I think most companies just look at hard facts. So they look at consumable brand, they're looking at impressions, they're looking at coupon redemption, they're looking, if we're at the store, they're looking at, "How many units did we move?" I think what they're missing out is that emotional side. There's a return on an emotion and there's a return on engagement that I think it's the soft side of it. But I think it's really important when a consumer or a customer walks away, you want to make sure that you understand how you want them to think, how you want them to feel, what you want them to do. So I think you really need to focus on those three areas because what do you want them to think? Well, I want them to think now that, "My product tastes great and it's better than product X," or, "It's going to make me look better, feel better, sound better," whatever, So there's an emotional side of that.

And then word of mouth comes in there too. And if you can track word of mouth, because again, and I think you guys in your 2018 research said something about, "The consumers are going to believe other consumers more, they're going to believe brands." And I just think that's really important that a return on emotion and return on engagement are two areas that we continue to talk about the brands. You know think about it the CFO at some major companies is not thinking about return on emotion. They're looking at numbers. They're looking at hard facts. But I still think there's a value from a branding side to hit that return on emotion and really I think that think, feel, do is really important to look at in any program whether it's B2B or B2C.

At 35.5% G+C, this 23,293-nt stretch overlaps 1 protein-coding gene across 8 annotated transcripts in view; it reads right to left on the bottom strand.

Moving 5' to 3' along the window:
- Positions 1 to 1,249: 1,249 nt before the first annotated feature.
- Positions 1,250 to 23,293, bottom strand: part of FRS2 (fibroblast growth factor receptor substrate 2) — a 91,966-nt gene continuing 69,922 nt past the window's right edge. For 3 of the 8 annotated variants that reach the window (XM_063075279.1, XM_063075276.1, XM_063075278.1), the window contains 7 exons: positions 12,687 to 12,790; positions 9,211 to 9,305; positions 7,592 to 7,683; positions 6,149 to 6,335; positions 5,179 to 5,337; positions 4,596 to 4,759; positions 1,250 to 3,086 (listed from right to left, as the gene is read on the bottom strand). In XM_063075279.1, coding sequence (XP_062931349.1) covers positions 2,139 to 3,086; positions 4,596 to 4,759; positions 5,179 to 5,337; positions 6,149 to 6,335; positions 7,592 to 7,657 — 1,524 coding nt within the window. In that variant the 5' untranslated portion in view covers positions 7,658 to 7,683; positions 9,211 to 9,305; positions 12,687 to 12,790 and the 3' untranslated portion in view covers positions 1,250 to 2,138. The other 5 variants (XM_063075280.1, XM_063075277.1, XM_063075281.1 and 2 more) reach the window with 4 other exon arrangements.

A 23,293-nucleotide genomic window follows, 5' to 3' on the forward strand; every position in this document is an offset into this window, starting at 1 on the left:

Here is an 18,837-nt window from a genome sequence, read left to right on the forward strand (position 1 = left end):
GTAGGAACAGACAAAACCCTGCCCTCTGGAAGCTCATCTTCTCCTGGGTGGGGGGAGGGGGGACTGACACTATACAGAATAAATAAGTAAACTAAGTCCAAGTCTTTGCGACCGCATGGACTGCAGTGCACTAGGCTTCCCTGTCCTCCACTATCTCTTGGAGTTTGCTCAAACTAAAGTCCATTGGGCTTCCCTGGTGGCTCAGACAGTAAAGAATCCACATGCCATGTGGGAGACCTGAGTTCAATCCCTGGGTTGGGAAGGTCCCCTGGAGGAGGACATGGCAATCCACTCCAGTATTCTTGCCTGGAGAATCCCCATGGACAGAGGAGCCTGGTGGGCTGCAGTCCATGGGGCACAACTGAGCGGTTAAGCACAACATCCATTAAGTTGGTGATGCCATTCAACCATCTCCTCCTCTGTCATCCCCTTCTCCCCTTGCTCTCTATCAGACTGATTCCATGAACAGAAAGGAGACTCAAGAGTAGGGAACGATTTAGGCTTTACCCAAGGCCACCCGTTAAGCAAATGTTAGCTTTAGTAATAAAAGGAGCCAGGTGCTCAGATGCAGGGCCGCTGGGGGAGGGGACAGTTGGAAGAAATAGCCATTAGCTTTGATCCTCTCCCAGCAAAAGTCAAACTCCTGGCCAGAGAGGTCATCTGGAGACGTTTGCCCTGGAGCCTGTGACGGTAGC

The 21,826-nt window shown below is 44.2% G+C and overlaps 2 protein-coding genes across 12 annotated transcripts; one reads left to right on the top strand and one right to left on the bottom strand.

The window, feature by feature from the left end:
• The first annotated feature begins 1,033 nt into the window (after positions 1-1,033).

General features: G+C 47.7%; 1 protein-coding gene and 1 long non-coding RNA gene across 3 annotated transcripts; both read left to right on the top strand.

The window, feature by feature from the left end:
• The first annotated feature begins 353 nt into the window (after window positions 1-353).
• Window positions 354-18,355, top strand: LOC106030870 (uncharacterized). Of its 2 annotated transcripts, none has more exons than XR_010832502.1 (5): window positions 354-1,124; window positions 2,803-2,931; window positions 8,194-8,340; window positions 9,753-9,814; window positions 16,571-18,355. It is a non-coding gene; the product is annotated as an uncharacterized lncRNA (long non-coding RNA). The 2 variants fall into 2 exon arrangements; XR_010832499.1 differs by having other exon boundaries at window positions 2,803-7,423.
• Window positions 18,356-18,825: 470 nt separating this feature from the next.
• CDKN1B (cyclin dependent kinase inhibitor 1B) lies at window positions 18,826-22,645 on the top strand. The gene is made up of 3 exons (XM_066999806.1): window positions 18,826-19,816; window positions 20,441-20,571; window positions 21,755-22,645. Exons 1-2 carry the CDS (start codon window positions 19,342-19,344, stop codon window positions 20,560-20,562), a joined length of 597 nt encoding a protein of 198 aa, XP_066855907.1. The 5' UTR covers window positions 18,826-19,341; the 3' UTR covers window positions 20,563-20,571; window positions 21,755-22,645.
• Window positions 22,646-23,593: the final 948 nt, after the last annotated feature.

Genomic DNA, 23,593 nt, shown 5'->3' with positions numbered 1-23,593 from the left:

BRANDON:

Yeah. So, I mean it's one of those things that I totally agree with, but it's one of those things that's also, it's kind of challenging, right? Because it's easy to point to those numbers, those data, and sort of wipe your brow and say, "Phew, we're above the line on this activation, this event," whatever it may be, and it's a little harder to go to the CFO or the CEO or the CMO and say, "Yeah, but the experience."

Now that said, I mean speaking to some individuals who are involved with some huge, what I would think of as total flagship events, I have heard that this return on emotion is kind of their main metric, but I think it just gets a little difficult when it comes to measuring it. Do you think, you mentioned sure, in a post-event survey or something like that, we can ask if people are satisfied with the event experience and hope that there'll be promoters of the brand and the event or activation moving forward. Any other thoughts on how organizers, event directors, marketing directors can sort of prove the value of this return on emotion?

STEVE:

Well, another tactic we've used to truly to understand what the consumer sentiment is after an event is we've asked them to shout out on their social that they've been at the event and what they think about the event. And if they do that we give them a hat or a T-shirt or something. So I think that that's fairly authentic information. I don't think anybody's saying something great about a brand just to get a hat or a T-shirt or whatever it happens to be. I mean, we did it with Snapple few years ago. They had a new flavor that we were promoting, and we just said, "Hey, if you do a 10-second video on your experience here, we'll give you a Snapple T-shirt, and so we learned a lot about what they thought. We didn't give them any direction. We didn't say, "Say this or say that," or, "We'd really like it if you said this." We're just like, "Hey, tell us about your experience," and we captured all those moments and Snapple was able to utilize those in their social.